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As the oldest league in major college athletics, the Big Ten Conference sees itself as a thought leader.

In recent years, it changed the landscape when it launched the Big Ten Network and was on the forefront of large-scale conference realignment.

However, conference athletic directors believe they’re simply adjusting to the times they’re in when discussing a proposal that, if adopted, would overhaul how and when student-athletes can transfer schools.

The proposal, which Big Ten athletic directors submitted to the NCAA in October, calls for student-athletes across all sports to be allowed one transfer in their five-year eligibility window without sitting out a year-of-residence at their new school. Currently, football, men’s and women’s basketball, baseball and men’s hockey are the only NCAA sports in which student-athletes must sit out a season after transferring schools for the first time unless they receive a waiver. A player who decides to transfer a second time would need to sit out a year under the proposal.

The proposal would do away with the transfer waiver system currently in place that has been called into question because of its lack of consistency and transparency. 

Barry Alvarez mug


UW athletic director Barry Alvarez declined comment for this story, as did five other Big Ten athletic directors.

The NCAA did not address the Big Ten proposal in last year’s legislative cycle, and the NCAA Board of Directors put a moratorium on transfer-related proposals for the cycle ending this fall. The earliest the Big Ten’s proposal could become an NCAA policy would be 2021.

How long the proposal had been debated and the timeline of its crafting has not been confirmed, but the proposal became public knowledge last week in a CBS Sports report by Dennis Dodd.

“We want to force the question,” Michigan athletic director Warde Manuel told Dodd last fall. “Our take in the Big Ten — my take at Michigan — would be to vote for everybody getting a one-time transfer."

If the proposal was adopted by the NCAA, it would be another major upheaval in major college athletics in a time where long-held tenets of the institution are rapidly changing. It could also create de facto free agency in the college ranks, something that administrators and coaches have long been against. But momentum toward more player movement in college has been building.

In 2005, the graduate transfer policy allowed players who had earned their undergraduate degree to change schools without sitting out their remaining eligibility — UW used this system most famously to bring in quarterback Russell Wilson for a season that led to a Rose Bowl berth. Since 2018, the transfer portal has let players broadcast their intentions to transfer and start the recruiting process while still enrolled in schools.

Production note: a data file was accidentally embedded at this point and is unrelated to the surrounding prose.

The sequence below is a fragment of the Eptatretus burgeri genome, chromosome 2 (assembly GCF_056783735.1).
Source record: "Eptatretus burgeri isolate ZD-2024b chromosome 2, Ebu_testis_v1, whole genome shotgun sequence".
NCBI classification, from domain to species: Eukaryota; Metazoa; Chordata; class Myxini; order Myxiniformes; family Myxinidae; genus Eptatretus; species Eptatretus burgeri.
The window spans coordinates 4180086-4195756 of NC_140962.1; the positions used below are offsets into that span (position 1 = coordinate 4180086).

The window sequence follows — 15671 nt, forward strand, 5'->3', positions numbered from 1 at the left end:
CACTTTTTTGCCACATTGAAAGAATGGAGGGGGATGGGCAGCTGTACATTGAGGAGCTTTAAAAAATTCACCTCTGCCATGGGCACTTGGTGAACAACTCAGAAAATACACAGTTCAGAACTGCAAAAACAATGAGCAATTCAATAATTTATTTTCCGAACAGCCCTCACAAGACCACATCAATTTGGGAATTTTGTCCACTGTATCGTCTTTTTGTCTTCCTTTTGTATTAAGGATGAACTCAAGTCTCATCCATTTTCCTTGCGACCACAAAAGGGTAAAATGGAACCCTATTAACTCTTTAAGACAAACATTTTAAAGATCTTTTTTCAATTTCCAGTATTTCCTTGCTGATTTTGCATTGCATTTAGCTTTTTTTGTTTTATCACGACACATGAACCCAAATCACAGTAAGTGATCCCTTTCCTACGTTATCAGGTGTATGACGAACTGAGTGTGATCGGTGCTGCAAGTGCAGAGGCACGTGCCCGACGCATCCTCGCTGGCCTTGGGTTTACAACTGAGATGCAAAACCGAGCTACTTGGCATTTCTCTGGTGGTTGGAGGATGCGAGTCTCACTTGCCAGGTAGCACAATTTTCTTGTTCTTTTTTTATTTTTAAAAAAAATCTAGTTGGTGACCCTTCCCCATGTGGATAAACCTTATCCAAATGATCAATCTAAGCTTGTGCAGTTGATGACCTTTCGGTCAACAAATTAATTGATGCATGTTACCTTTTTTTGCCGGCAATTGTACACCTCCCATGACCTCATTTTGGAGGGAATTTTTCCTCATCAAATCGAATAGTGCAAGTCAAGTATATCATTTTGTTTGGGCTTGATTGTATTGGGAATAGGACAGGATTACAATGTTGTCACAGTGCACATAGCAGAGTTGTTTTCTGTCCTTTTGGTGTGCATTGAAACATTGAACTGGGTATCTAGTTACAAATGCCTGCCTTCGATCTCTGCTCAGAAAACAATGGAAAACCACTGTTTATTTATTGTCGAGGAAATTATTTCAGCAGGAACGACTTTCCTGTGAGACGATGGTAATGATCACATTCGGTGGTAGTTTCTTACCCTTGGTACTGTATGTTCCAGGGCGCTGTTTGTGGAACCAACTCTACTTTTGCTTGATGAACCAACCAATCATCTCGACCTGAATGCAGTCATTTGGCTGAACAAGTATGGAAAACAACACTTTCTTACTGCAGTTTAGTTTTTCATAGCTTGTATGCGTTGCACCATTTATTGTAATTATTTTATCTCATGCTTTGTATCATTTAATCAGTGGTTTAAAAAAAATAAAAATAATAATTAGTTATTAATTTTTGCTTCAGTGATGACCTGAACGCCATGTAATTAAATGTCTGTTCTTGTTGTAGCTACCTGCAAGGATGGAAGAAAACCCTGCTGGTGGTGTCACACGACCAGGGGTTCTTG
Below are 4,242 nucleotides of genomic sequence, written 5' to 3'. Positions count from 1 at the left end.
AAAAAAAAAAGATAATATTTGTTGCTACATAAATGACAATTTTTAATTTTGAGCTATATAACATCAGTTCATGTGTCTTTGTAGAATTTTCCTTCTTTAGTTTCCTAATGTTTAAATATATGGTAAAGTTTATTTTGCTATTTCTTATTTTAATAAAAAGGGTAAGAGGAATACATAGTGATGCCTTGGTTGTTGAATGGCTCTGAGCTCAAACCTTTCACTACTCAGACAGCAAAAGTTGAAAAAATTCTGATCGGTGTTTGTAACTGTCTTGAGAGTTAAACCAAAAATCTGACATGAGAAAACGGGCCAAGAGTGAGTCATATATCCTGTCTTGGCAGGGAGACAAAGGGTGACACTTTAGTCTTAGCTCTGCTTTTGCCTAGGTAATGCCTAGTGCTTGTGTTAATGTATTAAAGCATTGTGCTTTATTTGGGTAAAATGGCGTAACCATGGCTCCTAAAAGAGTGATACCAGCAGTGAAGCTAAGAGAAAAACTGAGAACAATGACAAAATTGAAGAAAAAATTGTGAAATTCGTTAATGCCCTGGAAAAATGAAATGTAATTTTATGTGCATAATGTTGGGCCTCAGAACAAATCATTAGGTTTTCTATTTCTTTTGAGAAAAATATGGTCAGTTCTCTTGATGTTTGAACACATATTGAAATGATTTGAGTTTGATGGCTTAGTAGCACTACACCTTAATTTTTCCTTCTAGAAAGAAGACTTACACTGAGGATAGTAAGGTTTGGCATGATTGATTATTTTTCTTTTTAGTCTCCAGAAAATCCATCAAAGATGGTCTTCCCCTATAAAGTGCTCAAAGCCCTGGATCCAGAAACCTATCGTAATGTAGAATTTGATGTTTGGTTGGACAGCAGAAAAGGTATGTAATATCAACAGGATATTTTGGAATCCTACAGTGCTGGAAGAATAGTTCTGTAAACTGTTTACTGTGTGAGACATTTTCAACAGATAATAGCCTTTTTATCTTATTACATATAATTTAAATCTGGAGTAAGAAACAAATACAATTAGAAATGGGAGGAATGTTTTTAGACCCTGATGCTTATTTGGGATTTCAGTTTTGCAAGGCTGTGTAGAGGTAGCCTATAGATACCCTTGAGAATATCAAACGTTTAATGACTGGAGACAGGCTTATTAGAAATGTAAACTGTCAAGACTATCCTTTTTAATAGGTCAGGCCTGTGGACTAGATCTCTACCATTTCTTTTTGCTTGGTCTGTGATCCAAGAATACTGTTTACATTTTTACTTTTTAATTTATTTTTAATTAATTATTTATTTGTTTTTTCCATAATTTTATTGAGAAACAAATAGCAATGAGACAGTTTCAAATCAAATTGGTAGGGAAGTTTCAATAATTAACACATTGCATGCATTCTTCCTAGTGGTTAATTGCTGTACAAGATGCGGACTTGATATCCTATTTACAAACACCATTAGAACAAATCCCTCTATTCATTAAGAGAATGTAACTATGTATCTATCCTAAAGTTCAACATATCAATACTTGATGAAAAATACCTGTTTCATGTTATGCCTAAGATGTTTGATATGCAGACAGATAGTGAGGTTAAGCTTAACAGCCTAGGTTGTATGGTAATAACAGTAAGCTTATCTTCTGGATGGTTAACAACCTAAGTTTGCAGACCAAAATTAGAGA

A common theme presented when discussing this topic is fairness. Big Ten athletic directors want the NCAA policy on transfers to be the same across the board of all sports rather than the two-policy system currently in use. About 65 percent of the transfer waivers applied for are accepted, but because of privacy laws, the reasons for one waiver being accepted and another being denied aren’t made public.

The Badgers have experienced both sides of the transfer coin this academic year.

UW’s men’s basketball program fought for a waiver this fall to make forward Micah Potter immediately eligible after he transferred from Ohio State in early 2019. Potter’s waiver request was denied even after several appeals, and he missed the Badgers’ first 10 games of the season. Meanwhile, UW’s women’s hockey team has benefited greatly from the arrival and immediate eligibility of Daryl Watts, a forward who transferred from Boston College after winning the Patty Kazmaier Memorial Award as the national player of the year two seasons ago. Watts leads the Badgers with 64 points (22 goals, 42 assists).

However, UW men's basketball coach Greg Gard believes if the proposal were to become the NCAA's policy there would be negative consequences. 

"One, what’s going to happen to graduation rates, because now you don’t have the year of residency that you have to sit and make up for the credits that don’t transfer when you go from school A to school B? So graduation rates, I think, are probably going to plummet with the impact of this. Because you’re going to run out of eligibility before you hit graduation day and your completion of your degree. I think the second thing that’s not good about it is it’s going to turn it into even more of the wild, wild west, so to speak, than what it is now. Where you’re always concerned about (if) somebody recruiting one of your guys right off your own campus?" Gard said on his radio show this week.

"I understand the Big Ten is trying to be progressive, stay ahead of the game, so to speak. Specifically in our sport, I don’t know if that’s the end-all, be-all."

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